Whilst competition law, the need for VfM and the Civil Service Code mean that there must be no positive discrimination in favour of SME supply, there can perhaps be positive action.

This document sets out some questions designed to challenge those involved in Government procurement to manage tendering processes in ways that positively highlight the value and importance of SME provision.

Ten questions for procurement executives, advisers, officers and specialists to address in order to assure an ‘SME friendly’ procurement process and which has no implicit bias in favour of larger organisation bidders:

  1. Within our overall commissioning strategy & plan or this specific procurement exercise, have we ‘chunked’ our requirements into optimally scoped portions such that suppliers of all sizes would be able to bid?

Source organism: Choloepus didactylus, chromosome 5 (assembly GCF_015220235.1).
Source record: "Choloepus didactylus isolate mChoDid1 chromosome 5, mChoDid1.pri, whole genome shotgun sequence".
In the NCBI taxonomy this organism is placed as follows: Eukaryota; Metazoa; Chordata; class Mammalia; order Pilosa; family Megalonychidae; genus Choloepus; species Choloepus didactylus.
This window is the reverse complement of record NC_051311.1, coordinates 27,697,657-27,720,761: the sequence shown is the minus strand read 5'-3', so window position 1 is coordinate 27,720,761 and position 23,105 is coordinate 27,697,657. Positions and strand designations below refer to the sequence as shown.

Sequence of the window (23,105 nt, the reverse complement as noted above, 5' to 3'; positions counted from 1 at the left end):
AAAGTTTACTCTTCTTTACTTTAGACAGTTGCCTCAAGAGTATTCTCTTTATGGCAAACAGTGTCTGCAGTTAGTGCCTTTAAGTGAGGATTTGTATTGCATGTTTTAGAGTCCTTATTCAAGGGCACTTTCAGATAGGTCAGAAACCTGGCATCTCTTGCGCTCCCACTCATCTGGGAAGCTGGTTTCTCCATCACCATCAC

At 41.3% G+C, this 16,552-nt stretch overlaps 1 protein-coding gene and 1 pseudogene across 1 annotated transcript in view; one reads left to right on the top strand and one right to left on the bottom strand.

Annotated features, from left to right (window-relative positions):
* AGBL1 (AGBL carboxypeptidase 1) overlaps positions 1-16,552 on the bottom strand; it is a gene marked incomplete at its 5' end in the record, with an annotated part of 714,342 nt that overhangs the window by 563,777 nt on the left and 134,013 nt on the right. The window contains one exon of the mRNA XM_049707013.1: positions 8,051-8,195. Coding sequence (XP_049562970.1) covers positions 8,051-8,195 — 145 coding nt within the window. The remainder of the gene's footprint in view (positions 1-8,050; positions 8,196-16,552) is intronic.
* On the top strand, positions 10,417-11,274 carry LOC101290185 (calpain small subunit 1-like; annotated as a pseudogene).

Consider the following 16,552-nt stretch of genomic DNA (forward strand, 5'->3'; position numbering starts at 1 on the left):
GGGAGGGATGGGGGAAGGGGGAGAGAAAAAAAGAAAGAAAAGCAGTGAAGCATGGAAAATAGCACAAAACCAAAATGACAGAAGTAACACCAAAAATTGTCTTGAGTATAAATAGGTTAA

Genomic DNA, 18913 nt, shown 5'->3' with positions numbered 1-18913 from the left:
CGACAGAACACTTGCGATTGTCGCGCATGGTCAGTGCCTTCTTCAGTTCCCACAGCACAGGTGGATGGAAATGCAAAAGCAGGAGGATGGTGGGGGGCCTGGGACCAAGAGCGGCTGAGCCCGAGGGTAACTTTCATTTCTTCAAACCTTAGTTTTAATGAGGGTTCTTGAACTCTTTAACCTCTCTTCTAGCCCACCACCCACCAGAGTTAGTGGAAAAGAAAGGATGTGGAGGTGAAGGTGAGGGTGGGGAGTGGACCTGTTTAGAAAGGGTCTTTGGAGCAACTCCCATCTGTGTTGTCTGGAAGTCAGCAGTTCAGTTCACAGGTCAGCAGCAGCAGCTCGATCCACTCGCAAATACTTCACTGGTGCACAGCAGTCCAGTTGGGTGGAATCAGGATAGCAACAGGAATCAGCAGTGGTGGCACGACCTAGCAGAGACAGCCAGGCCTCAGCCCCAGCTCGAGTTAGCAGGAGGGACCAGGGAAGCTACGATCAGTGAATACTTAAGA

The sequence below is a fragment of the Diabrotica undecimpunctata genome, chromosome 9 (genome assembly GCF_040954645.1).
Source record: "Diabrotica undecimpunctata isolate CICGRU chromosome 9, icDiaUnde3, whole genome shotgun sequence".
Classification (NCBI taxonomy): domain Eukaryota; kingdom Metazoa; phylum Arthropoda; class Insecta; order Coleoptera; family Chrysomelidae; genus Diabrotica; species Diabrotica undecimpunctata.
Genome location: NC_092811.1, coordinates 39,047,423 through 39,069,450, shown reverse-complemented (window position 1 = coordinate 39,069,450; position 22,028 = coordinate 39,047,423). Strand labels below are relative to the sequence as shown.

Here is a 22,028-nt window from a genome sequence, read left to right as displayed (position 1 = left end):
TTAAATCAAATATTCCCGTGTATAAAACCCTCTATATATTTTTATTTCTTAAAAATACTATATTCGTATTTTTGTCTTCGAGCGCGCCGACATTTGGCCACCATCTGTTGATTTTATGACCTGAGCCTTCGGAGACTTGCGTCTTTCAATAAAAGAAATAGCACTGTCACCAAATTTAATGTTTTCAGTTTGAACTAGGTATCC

2. Within the bidding process, have we made available documentation & information from past / existing contracts (including materials produced by suppliers that we now own the IPR to plus our detailed evaluations of past delivery) to ensure that all bidders (which may include past / existing suppliers) are competing on a level playing field? 
  3. In our efforts to ascertain whether bidders have the necessary skills & track record of performance that we require, have we a process for establishing whether the claimed experience still exists within the supplier organisations (and not merely part of a company back catalogue, the agents of which have since left the company, for example)?